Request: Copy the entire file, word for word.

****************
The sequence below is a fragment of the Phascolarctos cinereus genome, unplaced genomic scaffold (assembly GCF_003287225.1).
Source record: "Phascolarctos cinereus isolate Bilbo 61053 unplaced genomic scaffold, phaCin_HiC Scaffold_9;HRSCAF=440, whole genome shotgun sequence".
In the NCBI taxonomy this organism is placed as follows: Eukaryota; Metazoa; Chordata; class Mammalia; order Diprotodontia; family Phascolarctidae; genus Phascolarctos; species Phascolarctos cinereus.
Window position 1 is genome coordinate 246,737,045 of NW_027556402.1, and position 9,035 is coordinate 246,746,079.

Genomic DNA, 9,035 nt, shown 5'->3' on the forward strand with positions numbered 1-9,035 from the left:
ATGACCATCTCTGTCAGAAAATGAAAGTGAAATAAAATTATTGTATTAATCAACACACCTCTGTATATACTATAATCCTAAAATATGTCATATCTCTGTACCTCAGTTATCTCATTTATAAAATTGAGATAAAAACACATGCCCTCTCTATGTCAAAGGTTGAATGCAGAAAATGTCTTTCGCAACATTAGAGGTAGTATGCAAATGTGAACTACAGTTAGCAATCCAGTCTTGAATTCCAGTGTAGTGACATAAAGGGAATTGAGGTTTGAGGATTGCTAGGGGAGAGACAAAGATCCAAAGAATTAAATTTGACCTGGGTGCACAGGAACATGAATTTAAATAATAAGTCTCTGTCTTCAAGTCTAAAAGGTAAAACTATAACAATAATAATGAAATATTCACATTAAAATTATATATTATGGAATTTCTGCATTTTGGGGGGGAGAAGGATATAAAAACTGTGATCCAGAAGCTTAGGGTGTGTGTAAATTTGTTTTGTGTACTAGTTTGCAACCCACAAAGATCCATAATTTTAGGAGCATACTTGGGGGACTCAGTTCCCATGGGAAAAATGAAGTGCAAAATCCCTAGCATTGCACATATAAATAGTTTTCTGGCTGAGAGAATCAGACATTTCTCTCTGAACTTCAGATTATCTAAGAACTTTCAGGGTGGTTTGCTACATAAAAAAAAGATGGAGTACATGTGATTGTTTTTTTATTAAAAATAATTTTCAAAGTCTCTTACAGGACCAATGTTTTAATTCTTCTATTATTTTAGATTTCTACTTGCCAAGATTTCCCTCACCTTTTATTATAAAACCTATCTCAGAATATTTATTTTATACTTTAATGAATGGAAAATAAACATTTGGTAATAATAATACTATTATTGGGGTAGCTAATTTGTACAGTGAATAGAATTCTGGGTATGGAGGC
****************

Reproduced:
The sequence below is a fragment of the Phascolarctos cinereus genome, unplaced genomic scaffold (assembly GCF_003287225.1).
Source record: "Phascolarctos cinereus isolate Bilbo 61053 unplaced genomic scaffold, phaCin_HiC Scaffold_9;HRSCAF=440, whole genome shotgun sequence".
In the NCBI taxonomy this organism is placed as follows: Eukaryota; Metazoa; Chordata; class Mammalia; order Diprotodontia; family Phascolarctidae; genus Phascolarctos; species Phascolarctos cinereus.
Window position 1 is genome coordinate 246,737,045 of NW_027556402.1, and position 9,035 is coordinate 246,746,079.

Genomic DNA, 9,035 nt, shown 5'->3' on the forward strand with positions numbered 1-9,035 from the left:
ATGACCATCTCTGTCAGAAAATGAAAGTGAAATAAAATTATTGTATTAATCAACACACCTCTGTATATACTATAATCCTAAAATATGTCATATCTCTGTACCTCAGTTATCTCATTTATAAAATTGAGATAAAAACACATGCCCTCTCTATGTCAAAGGTTGAATGCAGAAAATGTCTTTCGCAACATTAGAGGTAGTATGCAAATGTGAACTACAGTTAGCAATCCAGTCTTGAATTCCAGTGTAGTGACATAAAGGGAATTGAGGTTTGAGGATTGCTAGGGGAGAGACAAAGATCCAAAGAATTAAATTTGACCTGGGTGCACAGGAACATGAATTTAAATAATAAGTCTCTGTCTTCAAGTCTAAAAGGTAAAACTATAACAATAATAATGAAATATTCACATTAAAATTATATATTATGGAATTTCTGCATTTTGGGGGGGAGAAGGATATAAAAACTGTGATCCAGAAGCTTAGGGTGTGTGTAAATTTGTTTTGTGTACTAGTTTGCAACCCACAAAGATCCATAATTTTAGGAGCATACTTGGGGGACTCAGTTCCCATGGGAAAAATGAAGTGCAAAATCCCTAGCATTGCACATATAAATAGTTTTCTGGCTGAGAGAATCAGACATTTCTCTCTGAACTTCAGATTATCTAAGAACTTTCAGGGTGGTTTGCTACATAAAAAAAAGATGGAGTACATGTGATTGTTTTTTTATTAAAAATAATTTTCAAAGTCTCTTACAGGACCAATGTTTTAATTCTTCTATTATTTTAGATTTCTACTTGCCAAGATTTCCCTCACCTTTTATTATAAAACCTATCTCAGAATATTTATTTTATACTTTAATGAATGGAAAATAAACATTTGGTAATAATAATACTATTATTGGGGTAGCTAATTTGTACAGTGAATAGAATTCTGGGTATGGAGGC